Is Machine Learning a Better Way to IdentifyCOVID-19 Patients Who Might Benefit fromHydroxychloroquineTreatment?—The IDENTIFY Trial
Burdick et al.
, Is Machine Learning a Better Way to IdentifyCOVID-19 Patients Who Might Benefit..
, Journal of Clinical Medicine, doi:10.3390/jcm9123834
290 patient observational trial in the USA, not showing a significant difference with HCQ treatment overall, but showing significantly lower mortality in a subgroup of patients where HCQ is expected to be beneficial based on a machine learning algorithm.
risk of death, 59.0% higher, HR 1.59, p = 0.12, treatment 142, control 148, adjusted per study, all patients.
risk of death, 71.0% lower, HR 0.29, p = 0.01, treatment 26, control 17, adjusted per study, subgroup of patients where treatment is predicted to be beneficial.
Effect extraction follows pre-specified rules prioritizing more serious outcomes. Submit updates
Burdick et al., 26 Nov 2020, prospective, USA, peer-reviewed, 14 authors.
Abstract: Journal of
Is Machine Learning a Better Way to Identify
COVID-19 Patients Who Might Benefit from
Treatment?—The IDENTIFY Trial
Hoyt Burdick 1,2 , Carson Lam 3 , Samson Mataraso 3 , Anna Siefkas 3, * , Gregory Braden 4 ,
R. Phillip Dellinger 5 , Andrea McCoy 6 , Jean-Louis Vincent 7 , Abigail Green-Saxena 3 ,
Gina Barnes 3 , Jana Hoffman 3 , Jacob Calvert 3 , Emily Pellegrini 3 and Ritankar Das 3
Cabell Huntington Hospital, Huntington, WV 25701, USA; Hoyt.Burdick@chhi.org
Marshall University School of Medicine, Huntington, WV 25701, USA
Dascena, Inc., San Francisco, CA 94115, USA; email@example.com (C.L.); firstname.lastname@example.org (S.M.);
email@example.com (A.G.-S.); firstname.lastname@example.org (G.B.); email@example.com (J.H.);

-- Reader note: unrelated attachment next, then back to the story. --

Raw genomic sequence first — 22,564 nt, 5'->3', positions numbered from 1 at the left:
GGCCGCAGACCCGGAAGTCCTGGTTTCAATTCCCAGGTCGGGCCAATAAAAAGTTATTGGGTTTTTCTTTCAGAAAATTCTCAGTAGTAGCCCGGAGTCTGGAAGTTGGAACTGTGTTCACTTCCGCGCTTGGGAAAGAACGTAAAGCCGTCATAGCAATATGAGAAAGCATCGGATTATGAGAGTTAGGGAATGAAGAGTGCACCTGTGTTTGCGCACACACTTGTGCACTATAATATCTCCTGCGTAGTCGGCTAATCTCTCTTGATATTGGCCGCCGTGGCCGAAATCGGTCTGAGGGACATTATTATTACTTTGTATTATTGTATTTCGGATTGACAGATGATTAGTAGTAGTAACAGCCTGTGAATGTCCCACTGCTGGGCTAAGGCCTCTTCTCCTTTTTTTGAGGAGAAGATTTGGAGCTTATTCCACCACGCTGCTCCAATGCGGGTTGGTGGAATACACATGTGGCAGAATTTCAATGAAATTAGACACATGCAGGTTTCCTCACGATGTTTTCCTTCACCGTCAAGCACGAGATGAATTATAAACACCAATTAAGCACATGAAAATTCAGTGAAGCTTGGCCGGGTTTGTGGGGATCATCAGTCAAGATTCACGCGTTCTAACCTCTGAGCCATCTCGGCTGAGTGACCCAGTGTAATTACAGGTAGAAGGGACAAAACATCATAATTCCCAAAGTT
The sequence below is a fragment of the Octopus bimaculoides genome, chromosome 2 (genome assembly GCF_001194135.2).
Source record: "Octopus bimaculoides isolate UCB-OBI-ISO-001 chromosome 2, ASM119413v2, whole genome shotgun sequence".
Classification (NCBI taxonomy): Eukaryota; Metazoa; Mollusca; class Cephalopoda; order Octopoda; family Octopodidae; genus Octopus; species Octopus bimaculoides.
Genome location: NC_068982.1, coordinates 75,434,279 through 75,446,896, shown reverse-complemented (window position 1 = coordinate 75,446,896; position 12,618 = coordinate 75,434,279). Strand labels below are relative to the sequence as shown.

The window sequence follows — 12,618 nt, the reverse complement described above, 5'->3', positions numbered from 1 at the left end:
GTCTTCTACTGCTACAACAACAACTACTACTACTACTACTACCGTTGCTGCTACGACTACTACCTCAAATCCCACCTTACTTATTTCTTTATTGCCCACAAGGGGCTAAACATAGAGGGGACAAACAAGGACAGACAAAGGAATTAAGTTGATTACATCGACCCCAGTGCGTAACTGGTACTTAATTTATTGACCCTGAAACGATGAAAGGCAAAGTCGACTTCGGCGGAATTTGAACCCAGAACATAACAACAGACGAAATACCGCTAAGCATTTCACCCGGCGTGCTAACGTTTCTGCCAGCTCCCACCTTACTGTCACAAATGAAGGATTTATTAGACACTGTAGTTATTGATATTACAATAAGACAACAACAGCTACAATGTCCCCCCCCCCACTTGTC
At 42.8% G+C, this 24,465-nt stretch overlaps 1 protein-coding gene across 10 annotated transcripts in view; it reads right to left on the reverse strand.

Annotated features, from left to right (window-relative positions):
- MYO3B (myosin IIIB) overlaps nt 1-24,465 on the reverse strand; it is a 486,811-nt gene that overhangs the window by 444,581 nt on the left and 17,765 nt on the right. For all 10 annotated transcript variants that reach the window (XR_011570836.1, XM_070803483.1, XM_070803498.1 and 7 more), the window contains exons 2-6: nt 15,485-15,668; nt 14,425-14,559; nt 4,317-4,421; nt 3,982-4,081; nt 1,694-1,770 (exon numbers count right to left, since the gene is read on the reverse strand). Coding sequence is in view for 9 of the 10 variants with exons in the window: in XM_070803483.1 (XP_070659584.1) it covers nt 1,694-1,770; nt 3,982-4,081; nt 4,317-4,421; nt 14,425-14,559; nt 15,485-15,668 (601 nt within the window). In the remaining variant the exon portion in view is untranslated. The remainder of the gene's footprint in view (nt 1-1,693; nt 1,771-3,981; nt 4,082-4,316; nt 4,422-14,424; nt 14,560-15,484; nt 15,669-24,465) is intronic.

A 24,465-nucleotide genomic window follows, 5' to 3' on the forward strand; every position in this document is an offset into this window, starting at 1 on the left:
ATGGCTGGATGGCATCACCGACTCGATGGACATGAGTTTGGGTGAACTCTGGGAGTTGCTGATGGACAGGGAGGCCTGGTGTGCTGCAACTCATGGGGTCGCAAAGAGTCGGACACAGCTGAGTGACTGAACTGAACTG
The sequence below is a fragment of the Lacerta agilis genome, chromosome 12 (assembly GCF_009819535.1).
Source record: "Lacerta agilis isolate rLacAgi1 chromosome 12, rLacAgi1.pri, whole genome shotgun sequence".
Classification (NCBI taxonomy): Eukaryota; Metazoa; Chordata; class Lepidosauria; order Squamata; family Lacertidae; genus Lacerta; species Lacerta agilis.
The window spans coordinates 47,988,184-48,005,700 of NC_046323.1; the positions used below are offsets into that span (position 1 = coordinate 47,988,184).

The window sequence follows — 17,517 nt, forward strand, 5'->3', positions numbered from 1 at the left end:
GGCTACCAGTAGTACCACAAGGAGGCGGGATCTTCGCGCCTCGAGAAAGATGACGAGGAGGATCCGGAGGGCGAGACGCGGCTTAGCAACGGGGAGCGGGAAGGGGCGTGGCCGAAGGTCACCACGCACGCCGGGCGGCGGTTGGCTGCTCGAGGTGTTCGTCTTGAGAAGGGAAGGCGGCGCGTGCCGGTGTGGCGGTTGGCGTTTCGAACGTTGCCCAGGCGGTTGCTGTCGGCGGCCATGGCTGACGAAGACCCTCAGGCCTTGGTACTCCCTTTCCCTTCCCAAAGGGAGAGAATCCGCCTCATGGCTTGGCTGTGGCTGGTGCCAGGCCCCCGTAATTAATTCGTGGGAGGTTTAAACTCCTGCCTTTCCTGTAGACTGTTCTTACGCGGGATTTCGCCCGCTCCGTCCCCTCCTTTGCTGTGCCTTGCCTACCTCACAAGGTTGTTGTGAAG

firstname.lastname@example.org (J.C.); email@example.com (E.P.); firstname.lastname@example.org (R.D.)
Kidney Care and Transplant Associates of New England, Springfield, MA 01104, USA;
Division of Critical Care Medicine, Cooper University Hospital/Cooper Medical School of Rowan University,
Camden, NJ 08103, USA; Dellinger-Phil@cooperhealth.edu
Cape Regional Medical Center, Cape May Court House, NJ 08210, USA; email@example.com
Department of Intensive Care, Erasme University Hospital, Université Libre de Bruxelles, 1050 Brussels,
Received: 12 October 2020; Accepted: 24 November 2020; Published: 26 November 2020
Abstract: Therapeutic agents for the novel coronavirus disease 2019 (COVID-19) have been proposed,
but evidence supporting their use is limited. A machine learning algorithm was developed in order
to identify a subpopulation of COVID-19 patients for whom hydroxychloroquine was associated with
improved survival; this population might be relevant for study in a clinical trial. A pragmatic trial
was conducted at six United States hospitals. We enrolled COVID-19 patients that were admitted
between 10 March and 4 June 2020. Treatment was not randomized. The study endpoint was
mortality; discharge was a competing event. Hazard ratios were obtained on the entire population,
and on the subpopulation indicated by the algorithm as suitable for treatment. A total of 290 patients
were enrolled. In the subpopulation that was identified by the algorithm, hydroxychloroquine was
associated with a statistically significant (p = 0.011) increase in survival (adjusted hazard ratio 0.29,
95% confidence interval (CI) 0.11–0.75). Adjusted survival among the algorithm indicated patients
was 82.6% in the treated arm and 51.2% in the arm not treated. No association between treatment
and mortality was observed in the general population. A 31% increase in survival at the end of the
study was observed in a population of COVID-19 patients that were identified by a machine learning
algorithm as having a better outcome with hydroxychloroquine treatment. Precision medicine
approaches may be useful in identifying a subpopulation of COVID-19 patients more likely to be
proven to benefit from hydroxychloroquine treatment in a clinical trial.
Keywords: machine learning; COVID-19; SARS-Cov-2; hydroxychloroquine; mortality; prediction;
J. Clin. Med. 2020, 9, 3834; doi:10.3390/jcm9123834
J. Clin. Med. 2020, 9, 3834
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is less effective
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